Turns out that Williamson & Soden have got form!

A quick bit of Googling revealed that Williamson & Soden, Ashbourne’s solicitors who can’t/won’t understand the Data Protection Act, have got a bit of form.

Apparently they were sued in 1998 for a whopping £250,000 for allegedly cocking up the handling of a will. This extract is from an article first published in The Independent:

A firm of Midland solicitors is being sued for more than pounds 250,000 by two brothers over the handling of their father’s will.

Mr William Spring claims he has been in a dispute for the past 12 years with solicitors Williamson and Soden over part of his father’s pounds 140,000 estate.

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Ashbourne Management – digging themselves a hole

It’s nice to see that neither Ashbourne Management nor their solicitors have replied to my latest letters. No matter, I’ve heard from both the Information Commissioner’s Office and the Solicitors Regulation Authority in the meantime.

The ICO are writing to Ashbourne yet again explaining how to respond to a Data Subject Notice and have sent me some information about starting a court case. As I stated in my last entry, I’ve already got an N1 claim form ready to go if Ashbourne don’t start playing ball by the end of the month, so we’ll see.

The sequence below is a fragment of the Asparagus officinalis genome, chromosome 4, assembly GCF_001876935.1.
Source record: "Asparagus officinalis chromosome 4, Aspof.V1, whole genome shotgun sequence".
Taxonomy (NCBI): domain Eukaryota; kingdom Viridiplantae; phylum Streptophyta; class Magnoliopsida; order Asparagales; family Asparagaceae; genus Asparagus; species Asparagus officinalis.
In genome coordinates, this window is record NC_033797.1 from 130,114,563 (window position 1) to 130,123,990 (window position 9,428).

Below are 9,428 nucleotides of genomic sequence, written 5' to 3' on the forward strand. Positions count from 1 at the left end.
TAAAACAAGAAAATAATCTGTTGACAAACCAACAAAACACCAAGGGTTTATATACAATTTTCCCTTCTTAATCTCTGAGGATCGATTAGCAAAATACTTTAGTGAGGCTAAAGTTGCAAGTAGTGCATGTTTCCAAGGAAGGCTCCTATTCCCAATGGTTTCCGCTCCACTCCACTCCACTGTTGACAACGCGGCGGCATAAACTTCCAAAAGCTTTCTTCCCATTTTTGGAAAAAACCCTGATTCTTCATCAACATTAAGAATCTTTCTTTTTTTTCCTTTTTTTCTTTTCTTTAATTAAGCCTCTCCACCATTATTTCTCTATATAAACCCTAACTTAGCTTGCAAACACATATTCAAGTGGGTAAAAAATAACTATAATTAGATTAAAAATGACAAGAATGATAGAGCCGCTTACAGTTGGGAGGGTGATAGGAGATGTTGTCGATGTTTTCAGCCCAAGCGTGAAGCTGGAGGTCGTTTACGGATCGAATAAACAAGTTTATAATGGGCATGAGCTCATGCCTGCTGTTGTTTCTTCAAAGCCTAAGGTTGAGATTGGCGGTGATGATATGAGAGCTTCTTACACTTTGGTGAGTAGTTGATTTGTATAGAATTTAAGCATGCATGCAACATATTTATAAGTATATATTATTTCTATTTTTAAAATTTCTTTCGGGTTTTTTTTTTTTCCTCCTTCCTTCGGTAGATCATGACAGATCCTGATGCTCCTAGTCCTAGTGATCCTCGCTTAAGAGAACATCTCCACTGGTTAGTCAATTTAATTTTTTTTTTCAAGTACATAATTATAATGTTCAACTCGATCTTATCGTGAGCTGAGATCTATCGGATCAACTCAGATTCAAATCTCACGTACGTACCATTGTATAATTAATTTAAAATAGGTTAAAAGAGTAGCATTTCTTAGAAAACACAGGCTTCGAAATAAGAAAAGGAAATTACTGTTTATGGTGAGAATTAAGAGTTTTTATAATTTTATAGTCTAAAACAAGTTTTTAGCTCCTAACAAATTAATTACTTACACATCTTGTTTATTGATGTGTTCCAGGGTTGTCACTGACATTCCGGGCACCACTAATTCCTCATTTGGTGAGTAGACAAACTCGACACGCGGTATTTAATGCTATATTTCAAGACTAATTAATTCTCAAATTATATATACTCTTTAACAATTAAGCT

The SRA have informed me that my complaint about Williamson & Soden is awaiting a casework officer, so again that’s good news. You may remember that Williamson & Soden are telling me (and presumably advising Ashbourne) that they have complied with the Data Protection Act when clearly they have not. So either they’re incompetent or lying – in my opinion of course!

This blog isn’t growing as quickly as I’d like, mainly because I’ve been away for the best part of a week. But I certainly haven’t forgotten it!

Ashbourne Management Services Limited – the story so far

This blog entry has two purposes: to bring the reader up to date with my battle to have an unlawful and inaccurate default removed; and to appear on search engine results when people search for Ashbourne Management Services Limited. In fact, I’ll ask your forgivness in advance for using the company’s full name so often, but I hope it will help this page’s prominence on the internet!

Some background first. I joined a local gym a few years back, and very good it was too. The facilities were on a par with a large chain but without the horrible impersonal atmosphere which pervades the well-known large players in the market. The price was reasonable too, partly because I’d signed a two-year agreement.

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